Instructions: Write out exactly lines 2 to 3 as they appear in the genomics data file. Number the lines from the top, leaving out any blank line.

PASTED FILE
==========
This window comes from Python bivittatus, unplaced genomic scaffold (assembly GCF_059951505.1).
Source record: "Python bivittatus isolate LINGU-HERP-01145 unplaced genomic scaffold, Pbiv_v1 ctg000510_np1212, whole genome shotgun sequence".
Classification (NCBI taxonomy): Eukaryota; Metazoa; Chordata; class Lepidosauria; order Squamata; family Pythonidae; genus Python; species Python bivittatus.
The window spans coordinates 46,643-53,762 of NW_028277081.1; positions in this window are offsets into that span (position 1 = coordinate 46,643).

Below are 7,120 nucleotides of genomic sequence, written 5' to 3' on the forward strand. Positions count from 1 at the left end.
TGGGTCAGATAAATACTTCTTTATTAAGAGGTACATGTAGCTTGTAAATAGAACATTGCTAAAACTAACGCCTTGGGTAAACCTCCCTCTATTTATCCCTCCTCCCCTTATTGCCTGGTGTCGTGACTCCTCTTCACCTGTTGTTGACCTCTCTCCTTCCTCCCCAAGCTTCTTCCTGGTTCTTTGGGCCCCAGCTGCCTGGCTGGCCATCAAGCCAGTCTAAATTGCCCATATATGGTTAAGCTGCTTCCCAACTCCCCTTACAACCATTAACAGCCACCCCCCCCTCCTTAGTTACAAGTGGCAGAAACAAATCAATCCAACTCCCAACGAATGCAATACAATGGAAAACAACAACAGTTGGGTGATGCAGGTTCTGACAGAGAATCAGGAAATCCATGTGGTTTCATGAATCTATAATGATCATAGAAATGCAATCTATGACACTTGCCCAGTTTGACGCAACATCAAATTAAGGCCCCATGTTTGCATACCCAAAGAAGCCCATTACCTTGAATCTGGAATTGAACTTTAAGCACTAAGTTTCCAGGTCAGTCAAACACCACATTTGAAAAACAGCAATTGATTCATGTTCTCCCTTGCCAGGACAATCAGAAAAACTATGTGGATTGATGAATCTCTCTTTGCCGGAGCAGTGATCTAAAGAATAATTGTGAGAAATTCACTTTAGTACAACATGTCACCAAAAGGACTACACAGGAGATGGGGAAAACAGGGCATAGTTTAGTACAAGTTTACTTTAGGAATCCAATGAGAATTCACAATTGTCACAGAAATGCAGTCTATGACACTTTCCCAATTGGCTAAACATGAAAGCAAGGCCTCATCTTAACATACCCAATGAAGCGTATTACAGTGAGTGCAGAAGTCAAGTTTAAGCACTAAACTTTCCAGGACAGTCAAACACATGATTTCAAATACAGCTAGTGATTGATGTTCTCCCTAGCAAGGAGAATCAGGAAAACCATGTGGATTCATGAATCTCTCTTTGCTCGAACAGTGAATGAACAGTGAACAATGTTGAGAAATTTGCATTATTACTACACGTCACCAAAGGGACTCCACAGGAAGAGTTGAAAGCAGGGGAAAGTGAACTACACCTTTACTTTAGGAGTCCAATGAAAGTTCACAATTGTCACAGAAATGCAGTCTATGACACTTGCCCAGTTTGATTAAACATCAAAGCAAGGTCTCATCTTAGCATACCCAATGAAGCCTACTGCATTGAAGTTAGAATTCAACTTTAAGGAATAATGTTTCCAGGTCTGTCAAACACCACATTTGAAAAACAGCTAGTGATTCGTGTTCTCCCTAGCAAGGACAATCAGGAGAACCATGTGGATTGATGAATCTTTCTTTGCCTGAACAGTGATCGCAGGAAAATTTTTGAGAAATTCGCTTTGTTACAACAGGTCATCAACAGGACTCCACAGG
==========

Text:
Source record: "Python bivittatus isolate LINGU-HERP-01145 unplaced genomic scaffold, Pbiv_v1 ctg000510_np1212, whole genome shotgun sequence".
Classification (NCBI taxonomy): Eukaryota; Metazoa; Chordata; class Lepidosauria; order Squamata; family Pythonidae; genus Python; species Python bivittatus.